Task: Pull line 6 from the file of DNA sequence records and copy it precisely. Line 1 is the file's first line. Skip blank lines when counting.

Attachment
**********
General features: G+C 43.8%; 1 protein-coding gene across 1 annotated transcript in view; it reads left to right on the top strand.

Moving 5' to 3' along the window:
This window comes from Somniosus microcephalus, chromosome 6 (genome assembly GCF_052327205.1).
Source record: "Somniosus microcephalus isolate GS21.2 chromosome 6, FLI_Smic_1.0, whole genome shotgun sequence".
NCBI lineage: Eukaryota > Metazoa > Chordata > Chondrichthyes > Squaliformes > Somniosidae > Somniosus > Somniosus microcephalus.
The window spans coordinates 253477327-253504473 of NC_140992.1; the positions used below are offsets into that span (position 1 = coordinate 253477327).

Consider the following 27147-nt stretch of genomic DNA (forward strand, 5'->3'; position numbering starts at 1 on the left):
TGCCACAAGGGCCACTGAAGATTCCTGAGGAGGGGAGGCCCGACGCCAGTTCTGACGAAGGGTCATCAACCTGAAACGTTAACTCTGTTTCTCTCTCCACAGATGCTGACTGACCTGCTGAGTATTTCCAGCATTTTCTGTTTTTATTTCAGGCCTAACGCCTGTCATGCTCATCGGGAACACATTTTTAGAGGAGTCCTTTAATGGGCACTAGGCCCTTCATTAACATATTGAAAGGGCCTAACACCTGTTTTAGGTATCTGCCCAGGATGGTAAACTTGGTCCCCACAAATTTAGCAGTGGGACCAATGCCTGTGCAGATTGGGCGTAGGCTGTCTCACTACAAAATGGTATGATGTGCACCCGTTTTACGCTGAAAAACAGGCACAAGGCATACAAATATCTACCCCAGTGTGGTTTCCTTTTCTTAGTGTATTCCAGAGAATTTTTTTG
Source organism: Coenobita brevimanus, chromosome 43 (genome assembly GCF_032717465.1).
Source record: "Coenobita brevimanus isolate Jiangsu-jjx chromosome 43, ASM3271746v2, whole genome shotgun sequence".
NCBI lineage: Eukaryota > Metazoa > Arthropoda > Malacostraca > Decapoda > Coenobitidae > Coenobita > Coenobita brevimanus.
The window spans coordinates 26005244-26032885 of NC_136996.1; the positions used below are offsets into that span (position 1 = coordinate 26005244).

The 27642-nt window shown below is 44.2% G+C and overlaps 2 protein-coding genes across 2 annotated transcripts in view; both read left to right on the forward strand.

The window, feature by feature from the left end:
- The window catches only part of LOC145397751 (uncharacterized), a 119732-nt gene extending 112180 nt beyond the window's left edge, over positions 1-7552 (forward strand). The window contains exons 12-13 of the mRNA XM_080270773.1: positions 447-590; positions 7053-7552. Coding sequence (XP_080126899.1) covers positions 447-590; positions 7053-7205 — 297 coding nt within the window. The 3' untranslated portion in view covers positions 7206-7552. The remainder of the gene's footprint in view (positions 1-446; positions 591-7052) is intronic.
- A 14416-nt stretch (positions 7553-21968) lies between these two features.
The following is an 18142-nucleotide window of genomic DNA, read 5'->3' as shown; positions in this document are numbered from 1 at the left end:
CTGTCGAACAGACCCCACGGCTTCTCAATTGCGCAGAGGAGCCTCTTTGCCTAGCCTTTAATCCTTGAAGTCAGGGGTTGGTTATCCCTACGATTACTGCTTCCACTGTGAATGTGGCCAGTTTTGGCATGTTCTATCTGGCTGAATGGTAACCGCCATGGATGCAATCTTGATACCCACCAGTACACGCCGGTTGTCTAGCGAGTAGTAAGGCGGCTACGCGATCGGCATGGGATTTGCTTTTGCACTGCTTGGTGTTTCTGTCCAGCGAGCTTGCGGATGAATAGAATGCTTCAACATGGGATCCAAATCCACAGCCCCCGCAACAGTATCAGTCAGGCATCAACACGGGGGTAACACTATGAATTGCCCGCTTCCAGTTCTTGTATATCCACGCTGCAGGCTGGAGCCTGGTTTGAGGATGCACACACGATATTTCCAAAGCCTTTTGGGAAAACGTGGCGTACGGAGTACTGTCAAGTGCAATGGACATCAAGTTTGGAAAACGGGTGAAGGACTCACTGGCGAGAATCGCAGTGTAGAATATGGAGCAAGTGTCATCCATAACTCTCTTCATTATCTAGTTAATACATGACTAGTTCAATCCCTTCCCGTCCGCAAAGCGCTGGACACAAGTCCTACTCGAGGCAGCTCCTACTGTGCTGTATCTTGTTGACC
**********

The window spans coordinates 253477327-253504473 of NC_140992.1; the positions used below are offsets into that span (position 1 = coordinate 253477327).